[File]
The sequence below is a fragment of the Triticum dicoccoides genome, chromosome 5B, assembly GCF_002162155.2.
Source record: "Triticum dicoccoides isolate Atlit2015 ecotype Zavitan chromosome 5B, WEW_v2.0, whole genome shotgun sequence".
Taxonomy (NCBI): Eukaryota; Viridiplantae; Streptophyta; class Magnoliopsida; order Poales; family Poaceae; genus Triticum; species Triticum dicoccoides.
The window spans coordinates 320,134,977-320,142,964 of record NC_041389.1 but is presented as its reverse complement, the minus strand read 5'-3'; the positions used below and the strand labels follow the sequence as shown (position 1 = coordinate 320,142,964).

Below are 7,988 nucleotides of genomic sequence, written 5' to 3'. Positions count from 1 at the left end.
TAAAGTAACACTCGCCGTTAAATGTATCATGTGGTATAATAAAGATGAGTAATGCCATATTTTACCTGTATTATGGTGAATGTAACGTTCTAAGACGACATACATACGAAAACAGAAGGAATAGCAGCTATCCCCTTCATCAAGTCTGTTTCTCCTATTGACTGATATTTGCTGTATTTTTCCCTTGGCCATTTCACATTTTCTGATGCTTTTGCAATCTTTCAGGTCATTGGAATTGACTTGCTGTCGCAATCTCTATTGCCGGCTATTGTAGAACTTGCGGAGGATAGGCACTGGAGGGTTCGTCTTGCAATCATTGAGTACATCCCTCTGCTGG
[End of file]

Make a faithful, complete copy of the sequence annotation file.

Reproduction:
The sequence below is a fragment of the Triticum dicoccoides genome, chromosome 5B, assembly GCF_002162155.2.
Source record: "Triticum dicoccoides isolate Atlit2015 ecotype Zavitan chromosome 5B, WEW_v2.0, whole genome shotgun sequence".
Taxonomy (NCBI): Eukaryota; Viridiplantae; Streptophyta; class Magnoliopsida; order Poales; family Poaceae; genus Triticum; species Triticum dicoccoides.
The window spans coordinates 320,134,977-320,142,964 of record NC_041389.1 but is presented as its reverse complement, the minus strand read 5'-3'; the positions used below and the strand labels follow the sequence as shown (position 1 = coordinate 320,142,964).

Below are 7,988 nucleotides of genomic sequence, written 5' to 3'. Positions count from 1 at the left end.
TAAAGTAACACTCGCCGTTAAATGTATCATGTGGTATAATAAAGATGAGTAATGCCATATTTTACCTGTATTATGGTGAATGTAACGTTCTAAGACGACATACATACGAAAACAGAAGGAATAGCAGCTATCCCCTTCATCAAGTCTGTTTCTCCTATTGACTGATATTTGCTGTATTTTTCCCTTGGCCATTTCACATTTTCTGATGCTTTTGCAATCTTTCAGGTCATTGGAATTGACTTGCTGTCGCAATCTCTATTGCCGGCTATTGTAGAACTTGCGGAGGATAGGCACTGGAGGGTTCGTCTTGCAATCATTGAGTACATCCCTCTGCTGG